In today's House hearing featuring CSPC Chairman Inez Tenenbaum, the subject of rhinestones (crystal beads) came up. At about the 1:42 point in her testimony, Rep. George Radanovich asked her about the real health risk posed by crystal beads in the context of his concern over the agency's need for the flexibility to use risk-based analysis.
Ms. Tenenbaum contended that "interpretation" of her comments on crystals have "muddied the waters". She defended the banning of rhinestones on the basis that although crystal beads might not violate the previous "substantial injury or illness" standard of the FHSA, some beads have higher concentrations of lead that violate the new CPSIA standard. [For instance, leaded crystal, hence the name.] Rep. Radanovich questioned whether this matters as a practical safety matter since swallowing a bead is exceedingly unlikely to cause injury from lead. Ms. Tenenbaum stated that while leaching of lead from one bead poses no problem, "what if the child swallowed 50 small beads?" She goes on to note that the agency "could not determine" whether 50 beads would raise the blood levels of lead. [She apparently concedes that the only potential risk with beads (from lead) is from ingestion, not handling or airborne lead.]
I was blown away by this statement from the Chairman of the CPSC. She didn't sound concerned with safety; instead, she seemed to think that her job was to defend the law she was given to enforce. Her reasoning appears to be made solely in the context of this goofy law. Common sense is only relevant if the law says so, apparently. This leaves us high and dry. Who will stand up for rational safety policy if not her?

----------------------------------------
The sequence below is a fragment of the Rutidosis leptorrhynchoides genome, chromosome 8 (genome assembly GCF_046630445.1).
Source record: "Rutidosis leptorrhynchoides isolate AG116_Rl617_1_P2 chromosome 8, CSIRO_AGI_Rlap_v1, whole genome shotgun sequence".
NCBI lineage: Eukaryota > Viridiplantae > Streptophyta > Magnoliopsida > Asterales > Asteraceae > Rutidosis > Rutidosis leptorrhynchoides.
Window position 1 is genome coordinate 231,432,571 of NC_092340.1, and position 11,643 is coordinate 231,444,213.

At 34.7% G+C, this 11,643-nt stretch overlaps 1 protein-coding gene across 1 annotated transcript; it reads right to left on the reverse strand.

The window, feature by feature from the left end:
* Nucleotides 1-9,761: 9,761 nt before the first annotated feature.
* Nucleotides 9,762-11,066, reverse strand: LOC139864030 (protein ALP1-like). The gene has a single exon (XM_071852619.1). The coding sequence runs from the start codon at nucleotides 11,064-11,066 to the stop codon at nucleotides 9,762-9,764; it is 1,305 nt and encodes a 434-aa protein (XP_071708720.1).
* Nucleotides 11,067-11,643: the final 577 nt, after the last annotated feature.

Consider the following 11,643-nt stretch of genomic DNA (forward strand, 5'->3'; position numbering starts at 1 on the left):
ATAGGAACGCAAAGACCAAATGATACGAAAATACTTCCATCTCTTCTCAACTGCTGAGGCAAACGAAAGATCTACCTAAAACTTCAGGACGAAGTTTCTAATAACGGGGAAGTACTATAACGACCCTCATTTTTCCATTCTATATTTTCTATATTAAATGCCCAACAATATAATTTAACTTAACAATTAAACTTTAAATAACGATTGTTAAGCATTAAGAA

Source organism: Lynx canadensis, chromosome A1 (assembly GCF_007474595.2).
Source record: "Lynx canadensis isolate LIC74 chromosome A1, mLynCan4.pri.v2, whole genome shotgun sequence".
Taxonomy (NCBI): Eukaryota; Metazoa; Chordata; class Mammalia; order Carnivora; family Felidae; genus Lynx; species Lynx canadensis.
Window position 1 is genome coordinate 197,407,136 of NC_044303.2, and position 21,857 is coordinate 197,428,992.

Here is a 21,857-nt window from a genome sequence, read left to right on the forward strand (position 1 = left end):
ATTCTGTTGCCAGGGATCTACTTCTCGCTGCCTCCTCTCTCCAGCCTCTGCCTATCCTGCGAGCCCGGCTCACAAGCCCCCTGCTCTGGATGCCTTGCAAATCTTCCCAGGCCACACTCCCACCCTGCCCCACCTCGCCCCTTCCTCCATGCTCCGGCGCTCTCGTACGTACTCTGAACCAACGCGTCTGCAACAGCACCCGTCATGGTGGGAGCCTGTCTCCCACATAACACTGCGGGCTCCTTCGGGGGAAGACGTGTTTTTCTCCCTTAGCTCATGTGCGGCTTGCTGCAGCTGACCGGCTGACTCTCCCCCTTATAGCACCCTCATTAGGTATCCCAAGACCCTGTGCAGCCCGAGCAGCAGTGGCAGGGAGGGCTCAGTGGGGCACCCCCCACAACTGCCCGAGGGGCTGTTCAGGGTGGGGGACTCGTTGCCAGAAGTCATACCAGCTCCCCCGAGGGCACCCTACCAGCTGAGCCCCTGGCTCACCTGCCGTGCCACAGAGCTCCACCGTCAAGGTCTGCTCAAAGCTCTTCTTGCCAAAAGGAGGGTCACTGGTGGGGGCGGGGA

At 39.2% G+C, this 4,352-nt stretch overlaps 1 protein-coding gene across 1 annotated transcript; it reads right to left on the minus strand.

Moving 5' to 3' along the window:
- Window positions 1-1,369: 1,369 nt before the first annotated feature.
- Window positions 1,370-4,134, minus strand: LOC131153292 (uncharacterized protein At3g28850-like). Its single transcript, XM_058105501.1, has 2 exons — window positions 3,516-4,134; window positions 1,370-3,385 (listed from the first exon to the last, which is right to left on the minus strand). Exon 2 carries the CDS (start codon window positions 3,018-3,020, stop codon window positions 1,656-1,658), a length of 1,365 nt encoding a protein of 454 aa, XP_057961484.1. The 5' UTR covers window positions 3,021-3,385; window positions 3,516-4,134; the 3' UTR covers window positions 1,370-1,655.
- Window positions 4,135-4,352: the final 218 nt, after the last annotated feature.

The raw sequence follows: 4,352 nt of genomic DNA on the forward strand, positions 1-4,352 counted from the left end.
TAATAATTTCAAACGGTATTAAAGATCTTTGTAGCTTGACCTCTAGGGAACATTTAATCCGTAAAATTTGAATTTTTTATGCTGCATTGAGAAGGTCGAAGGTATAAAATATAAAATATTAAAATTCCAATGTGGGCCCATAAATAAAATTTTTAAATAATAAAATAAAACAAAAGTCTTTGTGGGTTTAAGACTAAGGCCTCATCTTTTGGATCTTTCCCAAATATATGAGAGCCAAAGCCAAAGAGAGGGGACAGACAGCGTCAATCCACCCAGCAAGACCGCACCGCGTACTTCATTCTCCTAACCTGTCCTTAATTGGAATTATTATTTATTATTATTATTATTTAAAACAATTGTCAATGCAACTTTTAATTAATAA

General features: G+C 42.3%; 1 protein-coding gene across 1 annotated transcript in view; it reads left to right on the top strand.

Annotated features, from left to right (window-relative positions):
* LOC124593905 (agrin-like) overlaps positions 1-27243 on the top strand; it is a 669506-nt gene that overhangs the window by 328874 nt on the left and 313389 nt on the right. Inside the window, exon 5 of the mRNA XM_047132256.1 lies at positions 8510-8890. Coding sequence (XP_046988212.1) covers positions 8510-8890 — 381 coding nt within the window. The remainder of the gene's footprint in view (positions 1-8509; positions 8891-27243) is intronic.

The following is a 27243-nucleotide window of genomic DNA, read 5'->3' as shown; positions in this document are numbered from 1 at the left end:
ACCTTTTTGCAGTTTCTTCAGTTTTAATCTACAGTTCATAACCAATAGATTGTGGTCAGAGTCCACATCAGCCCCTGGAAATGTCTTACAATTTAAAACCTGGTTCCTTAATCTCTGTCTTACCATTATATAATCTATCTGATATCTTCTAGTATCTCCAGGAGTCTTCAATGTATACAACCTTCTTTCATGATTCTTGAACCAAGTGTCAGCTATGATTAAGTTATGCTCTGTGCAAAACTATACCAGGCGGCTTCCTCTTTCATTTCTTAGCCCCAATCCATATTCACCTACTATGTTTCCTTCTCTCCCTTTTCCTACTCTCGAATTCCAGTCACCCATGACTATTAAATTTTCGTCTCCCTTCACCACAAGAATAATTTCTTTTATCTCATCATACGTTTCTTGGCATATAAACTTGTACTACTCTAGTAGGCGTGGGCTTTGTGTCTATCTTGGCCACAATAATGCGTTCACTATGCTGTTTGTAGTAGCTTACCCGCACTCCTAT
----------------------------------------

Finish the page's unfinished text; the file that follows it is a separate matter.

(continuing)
Her analysis of the risks of swallowing stones is also mindboggling. First of all, and most importantly, in her testimony before Congress today, Ms. Tenenbaum defended setting national safety policy based on our society's lowest common denominator, a child who would swallow FIFTY BEADS. Yes, she justifies the devastation of several industries and uncountable companies dependent on these decorative stones on the grounds that if a child swallows 50 beads, he/she might get lead poisoning. Remember, we are talking about eating ROCKS here.
Who might these children be that swallow 50 beads? Completely unsupervised children at a minimum, for one thing. So Ms. Tenenbaum apparently believes that she must enforce the law in a way that protects children against the total abdication of basic care by parents, teachers and caretakers. [If that is really a sound basis for national policy, Big Brother is going to look good by comparison pretty soon.] Second, only children with real problems (unrelated to product safety) would eat 50 beads (rocks). I personally have never eaten a rock or a bead, have you? These are kids that have serious deficits. So we are trashing all these companies because children of this nature MIGHT be in danger. What percentage of society will benefit from this approach, and at the expense of how many other people? Interesting question?
And let's not forget . . . that if you swallow 50 beads (rocks), you have bigger problems ahead of you than lead poisoning. Amazingly, the Chairman of the CPSC is apparently so absorbed in enforcing this defective law that this important common sense point is seemingly lost on her. Check out her Congressional testimony. She was actually arguing with a member of Congress to defend the decision to ban these stones on this basis. If this isn't proof of an upside down world, I don't know what is. How is your confidence in the CPSC now?
BUT what if Ms. Tenenbaum is RIGHT? Holy cow, what if you can get lead poisoning from crystal beads? She must have a basis for her assertions, right?